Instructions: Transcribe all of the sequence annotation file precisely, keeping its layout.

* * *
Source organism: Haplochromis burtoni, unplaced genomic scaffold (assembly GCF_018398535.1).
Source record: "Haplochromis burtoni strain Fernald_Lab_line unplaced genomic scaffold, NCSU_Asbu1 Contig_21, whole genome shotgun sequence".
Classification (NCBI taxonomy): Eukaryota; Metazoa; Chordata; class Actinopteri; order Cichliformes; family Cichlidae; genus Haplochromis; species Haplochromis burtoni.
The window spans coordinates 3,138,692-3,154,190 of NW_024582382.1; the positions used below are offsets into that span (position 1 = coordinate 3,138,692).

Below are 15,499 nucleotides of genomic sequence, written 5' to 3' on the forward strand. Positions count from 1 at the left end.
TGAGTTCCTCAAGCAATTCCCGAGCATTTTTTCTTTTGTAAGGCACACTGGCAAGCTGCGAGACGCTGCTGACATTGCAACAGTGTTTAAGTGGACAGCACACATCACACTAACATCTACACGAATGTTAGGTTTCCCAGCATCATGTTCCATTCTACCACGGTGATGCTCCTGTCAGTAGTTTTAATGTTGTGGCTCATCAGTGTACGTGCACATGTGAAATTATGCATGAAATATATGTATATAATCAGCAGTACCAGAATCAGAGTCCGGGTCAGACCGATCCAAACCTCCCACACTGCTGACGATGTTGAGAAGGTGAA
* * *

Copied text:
Source organism: Haplochromis burtoni, unplaced genomic scaffold (assembly GCF_018398535.1).
Source record: "Haplochromis burtoni strain Fernald_Lab_line unplaced genomic scaffold, NCSU_Asbu1 Contig_21, whole genome shotgun sequence".
Classification (NCBI taxonomy): Eukaryota; Metazoa; Chordata; class Actinopteri; order Cichliformes; family Cichlidae; genus Haplochromis; species Haplochromis burtoni.
The window spans coordinates 3,138,692-3,154,190 of NW_024582382.1; the positions used below are offsets into that span (position 1 = coordinate 3,138,692).

Below are 15,499 nucleotides of genomic sequence, written 5' to 3' on the forward strand. Positions count from 1 at the left end.
TGAGTTCCTCAAGCAATTCCCGAGCATTTTTTCTTTTGTAAGGCACACTGGCAAGCTGCGAGACGCTGCTGACATTGCAACAGTGTTTAAGTGGACAGCACACATCACACTAACATCTACACGAATGTTAGGTTTCCCAGCATCATGTTCCATTCTACCACGGTGATGCTCCTGTCAGTAGTTTTAATGTTGTGGCTCATCAGTGTACGTGCACATGTGAAATTATGCATGAAATATATGTATATAATCAGCAGTACCAGAATCAGAGTCCGGGTCAGACCGATCCAAACCTCCCACACTGCTGACGATGTTGAGAAGGTGAA